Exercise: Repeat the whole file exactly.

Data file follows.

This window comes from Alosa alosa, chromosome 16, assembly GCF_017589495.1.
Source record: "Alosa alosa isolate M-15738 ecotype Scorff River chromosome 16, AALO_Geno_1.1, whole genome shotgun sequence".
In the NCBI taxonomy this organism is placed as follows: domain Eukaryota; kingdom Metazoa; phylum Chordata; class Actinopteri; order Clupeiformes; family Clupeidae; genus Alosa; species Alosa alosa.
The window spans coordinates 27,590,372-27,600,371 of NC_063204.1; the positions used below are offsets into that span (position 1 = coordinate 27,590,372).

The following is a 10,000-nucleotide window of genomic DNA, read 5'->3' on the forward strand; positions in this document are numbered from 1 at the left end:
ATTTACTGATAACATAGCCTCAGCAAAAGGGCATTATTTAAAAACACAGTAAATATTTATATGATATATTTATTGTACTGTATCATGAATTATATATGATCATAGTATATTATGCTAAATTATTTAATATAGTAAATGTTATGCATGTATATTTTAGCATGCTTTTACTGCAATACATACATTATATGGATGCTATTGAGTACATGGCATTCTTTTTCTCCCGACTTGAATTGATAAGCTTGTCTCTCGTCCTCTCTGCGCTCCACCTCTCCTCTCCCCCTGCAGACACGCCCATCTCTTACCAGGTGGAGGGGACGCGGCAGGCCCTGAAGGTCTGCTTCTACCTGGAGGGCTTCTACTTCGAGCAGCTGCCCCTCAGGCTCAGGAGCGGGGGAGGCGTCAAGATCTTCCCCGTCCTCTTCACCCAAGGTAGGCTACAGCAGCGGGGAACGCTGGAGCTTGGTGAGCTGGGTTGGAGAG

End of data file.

This window comes from Alosa alosa, chromosome 16, assembly GCF_017589495.1.
Source record: "Alosa alosa isolate M-15738 ecotype Scorff River chromosome 16, AALO_Geno_1.1, whole genome shotgun sequence".
In the NCBI taxonomy this organism is placed as follows: domain Eukaryota; kingdom Metazoa; phylum Chordata; class Actinopteri; order Clupeiformes; family Clupeidae; genus Alosa; species Alosa alosa.
The window spans coordinates 27,590,372-27,600,371 of NC_063204.1; the positions used below are offsets into that span (position 1 = coordinate 27,590,372).

The following is a 10,000-nucleotide window of genomic DNA, read 5'->3' on the forward strand; positions in this document are numbered from 1 at the left end:
ATTTACTGATAACATAGCCTCAGCAAAAGGGCATTATTTAAAAACACAGTAAATATTTATATGATATATTTATTGTACTGTATCATGAATTATATATGATCATAGTATATTATGCTAAATTATTTAATATAGTAAATGTTATGCATGTATATTTTAGCATGCTTTTACTGCAATACATACATTATATGGATGCTATTGAGTACATGGCATTCTTTTTCTCCCGACTTGAATTGATAAGCTTGTCTCTCGTCCTCTCTGCGCTCCACCTCTCCTCTCCCCCTGCAGACACGCCCATCTCTTACCAGGTGGAGGGGACGCGGCAGGCCCTGAAGGTCTGCTTCTACCTGGAGGGCTTCTACTTCGAGCAGCTGCCCCTCAGGCTCAGGAGCGGGGGAGGCGTCAAGATCTTCCCCGTCCTCTTCACCCAAGGTAGGCTACAGCAGCGGGGAACGCTGGAGCTTGGTGAGCTGGGTTGGAGAG